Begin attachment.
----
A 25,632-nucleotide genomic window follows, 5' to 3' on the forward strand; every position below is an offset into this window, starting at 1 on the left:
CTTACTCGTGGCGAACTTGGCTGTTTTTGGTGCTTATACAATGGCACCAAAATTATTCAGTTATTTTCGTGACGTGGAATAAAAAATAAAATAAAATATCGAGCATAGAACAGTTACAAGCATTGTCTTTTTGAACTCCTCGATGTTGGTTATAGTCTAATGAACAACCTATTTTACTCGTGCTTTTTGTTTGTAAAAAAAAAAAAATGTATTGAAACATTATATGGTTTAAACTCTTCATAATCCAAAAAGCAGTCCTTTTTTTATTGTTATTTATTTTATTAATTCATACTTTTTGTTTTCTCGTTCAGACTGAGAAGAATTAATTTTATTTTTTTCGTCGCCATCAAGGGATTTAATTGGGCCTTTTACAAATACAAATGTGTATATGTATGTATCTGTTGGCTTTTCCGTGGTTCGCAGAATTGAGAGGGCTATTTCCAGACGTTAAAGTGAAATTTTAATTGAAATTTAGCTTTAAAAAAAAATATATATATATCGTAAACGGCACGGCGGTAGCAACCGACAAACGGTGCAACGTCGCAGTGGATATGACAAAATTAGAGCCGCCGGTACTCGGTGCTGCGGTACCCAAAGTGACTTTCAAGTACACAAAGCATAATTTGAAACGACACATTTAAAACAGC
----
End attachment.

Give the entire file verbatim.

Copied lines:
A 25,632-nucleotide genomic window follows, 5' to 3' on the forward strand; every position below is an offset into this window, starting at 1 on the left:
CTTACTCGTGGCGAACTTGGCTGTTTTTGGTGCTTATACAATGGCACCAAAATTATTCAGTTATTTTCGTGACGTGGAATAAAAAATAAAATAAAATATCGAGCATAGAACAGTTACAAGCATTGTCTTTTTGAACTCCTCGATGTTGGTTATAGTCTAATGAACAACCTATTTTACTCGTGCTTTTTGTTTGTAAAAAAAAAAAAATGTATTGAAACATTATATGGTTTAAACTCTTCATAATCCAAAAAGCAGTCCTTTTTTTATTGTTATTTATTTTATTAATTCATACTTTTTGTTTTCTCGTTCAGACTGAGAAGAATTAATTTTATTTTTTTCGTCGCCATCAAGGGATTTAATTGGGCCTTTTACAAATACAAATGTGTATATGTATGTATCTGTTGGCTTTTCCGTGGTTCGCAGAATTGAGAGGGCTATTTCCAGACGTTAAAGTGAAATTTTAATTGAAATTTAGCTTTAAAAAAAAATATATATATATCGTAAACGGCACGGCGGTAGCAACCGACAAACGGTGCAACGTCGCAGTGGATATGACAAAATTAGAGCCGCCGGTACTCGGTGCTGCGGTACCCAAAGTGACTTTCAAGTACACAAAGCATAATTTGAAACGACACATTTAAAACAGC